Worse, Teilborg even regurgitated the suspect science of “fetal pain,” a first in the federal courts, though his decision was based on the contorted “regulation” versus “ban” finding. The Supreme Court has repeatedly held that the state can only ban abortions after viability, regardless of the rationale, but Teilborg found that Arizona’s H.B. 2036 “does not impose a substantial obstacle to previability abortions,” because a woman can still get an abortion after 20 weeks if she’s about to die or suffer major physical impairment.
“It’s such a game of semantics, to the point of Alice in Wonderland,” ACLU staff attorney Alexa Kolbi-Molinas told Salon. “When the Supreme Court said you cannot ban any abortions prior to viability, regardless of whether there are any exceptions to that ban, that’s exactly what they meant.”
And Virginia’s abortion clinics are still struggling to meet the ridiculous requirements they have been given by the state’s General Assembly.
Rosemary Codding has tried for months to scrape together enough to pay for a costly renovation to her Falls Church clinic, where women get checkups, Pap smears and abortions.
Codding is still short of the up to $1 million it would take to update the 50-year-old building — it needs wider hallways, new ventilation systems and additional patient rooms — after Virginia enacted some of the nation’s toughest restrictions on abortion clinics.
The General Assembly voted last year to require the guidelines, which were quickly adopted by the state’s Board of Health. In a surprise move, the panel later exempted the state’s existing clinics, including Codding’s on busy Lee Highway.
But Attorney General Ken Cuccinelli II (R) refused to sign off on the board’s decision, arguing that it lacked the legal authority to exclude the operating clinics.
Bill Clinton will play a “key role” at the Democratic Convention.
Former President Bill Clinton will have a marquee role in this summer’s Democratic National Convention, where he will make a forceful case for President Barack Obama’s re-election and his economic vision for the country, several Obama campaign and Democratic party officials said Sunday.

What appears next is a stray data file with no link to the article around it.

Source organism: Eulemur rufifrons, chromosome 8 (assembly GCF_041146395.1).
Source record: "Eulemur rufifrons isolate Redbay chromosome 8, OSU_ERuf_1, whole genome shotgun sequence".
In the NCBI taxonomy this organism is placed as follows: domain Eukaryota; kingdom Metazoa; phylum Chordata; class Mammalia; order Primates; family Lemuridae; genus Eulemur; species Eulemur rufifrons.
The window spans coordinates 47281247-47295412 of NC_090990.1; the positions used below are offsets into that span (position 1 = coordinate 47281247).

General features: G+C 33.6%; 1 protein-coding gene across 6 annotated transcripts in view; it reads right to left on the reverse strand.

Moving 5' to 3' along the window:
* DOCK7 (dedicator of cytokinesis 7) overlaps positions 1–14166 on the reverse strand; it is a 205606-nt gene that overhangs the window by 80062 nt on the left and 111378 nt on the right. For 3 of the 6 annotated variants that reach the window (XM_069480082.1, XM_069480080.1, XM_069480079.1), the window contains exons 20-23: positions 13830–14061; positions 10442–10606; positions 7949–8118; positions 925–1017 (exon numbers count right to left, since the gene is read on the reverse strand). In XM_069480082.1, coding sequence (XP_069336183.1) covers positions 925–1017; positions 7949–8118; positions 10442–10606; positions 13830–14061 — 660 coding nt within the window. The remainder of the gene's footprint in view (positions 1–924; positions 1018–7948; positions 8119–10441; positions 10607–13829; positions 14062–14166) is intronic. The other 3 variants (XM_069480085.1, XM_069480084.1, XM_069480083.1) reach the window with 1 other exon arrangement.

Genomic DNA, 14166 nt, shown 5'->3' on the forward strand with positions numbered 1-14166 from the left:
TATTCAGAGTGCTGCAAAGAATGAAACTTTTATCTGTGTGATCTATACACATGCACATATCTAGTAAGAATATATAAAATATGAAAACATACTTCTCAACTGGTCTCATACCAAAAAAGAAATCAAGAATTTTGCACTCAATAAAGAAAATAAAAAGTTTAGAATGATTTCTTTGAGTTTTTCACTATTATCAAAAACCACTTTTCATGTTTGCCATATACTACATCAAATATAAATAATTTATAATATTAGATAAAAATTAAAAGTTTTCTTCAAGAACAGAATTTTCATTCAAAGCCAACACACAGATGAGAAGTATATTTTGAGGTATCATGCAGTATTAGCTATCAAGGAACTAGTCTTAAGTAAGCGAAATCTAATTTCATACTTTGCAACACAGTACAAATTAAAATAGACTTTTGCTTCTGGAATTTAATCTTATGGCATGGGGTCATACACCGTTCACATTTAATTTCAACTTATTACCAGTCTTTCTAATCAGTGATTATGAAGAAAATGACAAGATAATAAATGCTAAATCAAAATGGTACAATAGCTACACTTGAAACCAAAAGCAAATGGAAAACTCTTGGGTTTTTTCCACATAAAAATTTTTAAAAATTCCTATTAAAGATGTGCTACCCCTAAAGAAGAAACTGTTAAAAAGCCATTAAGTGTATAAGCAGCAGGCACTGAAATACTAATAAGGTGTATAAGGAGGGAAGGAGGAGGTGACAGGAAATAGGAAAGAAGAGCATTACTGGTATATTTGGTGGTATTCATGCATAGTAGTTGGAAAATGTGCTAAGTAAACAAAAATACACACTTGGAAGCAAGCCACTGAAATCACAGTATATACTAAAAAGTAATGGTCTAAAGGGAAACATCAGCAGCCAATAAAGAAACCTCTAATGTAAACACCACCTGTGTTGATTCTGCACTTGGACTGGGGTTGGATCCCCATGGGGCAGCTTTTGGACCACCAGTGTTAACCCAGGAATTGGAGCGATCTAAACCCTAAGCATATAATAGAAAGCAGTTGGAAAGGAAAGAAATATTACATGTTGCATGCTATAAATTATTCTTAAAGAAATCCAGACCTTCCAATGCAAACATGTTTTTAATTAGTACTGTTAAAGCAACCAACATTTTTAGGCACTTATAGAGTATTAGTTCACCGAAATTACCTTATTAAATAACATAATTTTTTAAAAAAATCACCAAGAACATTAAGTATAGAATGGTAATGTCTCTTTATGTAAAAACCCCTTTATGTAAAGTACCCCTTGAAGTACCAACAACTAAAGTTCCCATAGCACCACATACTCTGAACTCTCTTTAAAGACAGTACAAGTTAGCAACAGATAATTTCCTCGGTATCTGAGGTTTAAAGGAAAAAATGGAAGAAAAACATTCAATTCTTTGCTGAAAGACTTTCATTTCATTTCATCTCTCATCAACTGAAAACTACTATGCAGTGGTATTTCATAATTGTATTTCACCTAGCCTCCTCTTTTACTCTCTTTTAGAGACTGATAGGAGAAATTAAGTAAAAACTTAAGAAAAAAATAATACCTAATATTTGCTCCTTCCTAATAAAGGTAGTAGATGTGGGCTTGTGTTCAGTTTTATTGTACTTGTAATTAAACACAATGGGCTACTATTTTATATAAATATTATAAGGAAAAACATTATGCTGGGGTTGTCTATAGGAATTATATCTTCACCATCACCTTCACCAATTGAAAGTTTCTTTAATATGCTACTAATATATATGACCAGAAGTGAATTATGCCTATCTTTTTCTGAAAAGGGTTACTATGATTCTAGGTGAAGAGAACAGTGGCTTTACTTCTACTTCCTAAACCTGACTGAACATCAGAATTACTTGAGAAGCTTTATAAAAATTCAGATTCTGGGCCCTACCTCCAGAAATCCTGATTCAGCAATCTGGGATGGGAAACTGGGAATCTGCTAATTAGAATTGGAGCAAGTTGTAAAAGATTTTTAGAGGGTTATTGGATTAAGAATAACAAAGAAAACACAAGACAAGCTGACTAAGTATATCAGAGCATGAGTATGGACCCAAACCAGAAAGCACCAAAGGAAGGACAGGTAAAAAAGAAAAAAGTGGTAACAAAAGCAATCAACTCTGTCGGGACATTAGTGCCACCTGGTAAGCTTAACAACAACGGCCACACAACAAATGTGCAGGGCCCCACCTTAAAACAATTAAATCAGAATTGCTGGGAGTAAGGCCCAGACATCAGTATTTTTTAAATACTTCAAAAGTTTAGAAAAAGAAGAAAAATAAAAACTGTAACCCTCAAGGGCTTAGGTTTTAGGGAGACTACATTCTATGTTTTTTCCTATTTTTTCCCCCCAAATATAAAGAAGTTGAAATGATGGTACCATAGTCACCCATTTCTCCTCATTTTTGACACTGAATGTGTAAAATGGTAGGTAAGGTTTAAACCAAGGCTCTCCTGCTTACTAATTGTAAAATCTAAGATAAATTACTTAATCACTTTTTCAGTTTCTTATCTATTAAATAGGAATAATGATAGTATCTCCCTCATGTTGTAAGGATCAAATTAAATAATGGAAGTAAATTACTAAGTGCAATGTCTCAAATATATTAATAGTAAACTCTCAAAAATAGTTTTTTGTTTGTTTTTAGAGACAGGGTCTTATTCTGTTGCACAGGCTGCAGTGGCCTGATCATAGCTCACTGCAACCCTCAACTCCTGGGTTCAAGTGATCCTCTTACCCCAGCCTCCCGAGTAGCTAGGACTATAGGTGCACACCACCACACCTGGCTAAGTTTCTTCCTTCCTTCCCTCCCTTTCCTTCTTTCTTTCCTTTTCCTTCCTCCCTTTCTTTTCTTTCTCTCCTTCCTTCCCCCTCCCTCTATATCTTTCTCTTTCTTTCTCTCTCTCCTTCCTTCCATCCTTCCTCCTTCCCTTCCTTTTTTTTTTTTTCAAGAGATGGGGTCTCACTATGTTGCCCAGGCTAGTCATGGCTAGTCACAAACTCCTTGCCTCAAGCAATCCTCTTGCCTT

The move gives the Obama campaign an opportunity to take advantage of the former president’s immense popularity and remind voters that a Democrat was in the White House the last time the American economy was thriving.
Obama personally asked Clinton to speak at the convention and place Obama’s name in nomination, and Clinton enthusiastically accepted, officials said. Clinton speaks regularly to Obama and to campaign officials about strategy.
In contrast, George W. Bush and Dick Cheney will not attend the Republican Convention. We still don’t know if Mitt the Twit will invite Sarah Palin.
Elizabeth Warren will also speak in prime time, but will not deliver the keynote speech.
Elizabeth Warren will not deliver the keynote speech at this year’s Democratic National Convention, but instead will speak immediately before former President Bill Clinton on what party officials hope will be an energetic penultimate night.
Warren and Clinton will speak in primetime on Wednesday, Sept. 5, and form a one-two punch aimed at crystallizing the choice between President Obama and Republican Mitt Romney in the general election, the Obama campaign said.
The Massachusetts Senate candidate will contrast the president’s economic plan with Romney’s, and outline the impact it will have on middle-class families across the country.
“At the president’s side, Elizabeth Warren helped level the playing field for all Americans and put in place safeguards to ensure that everyone, from Wall Street to Main Street, play by the same set of rules,” said Stephanie Cutter, a deputy Obama campaign manager.
That’s all I’ve got for today. What are you reading and blogging about?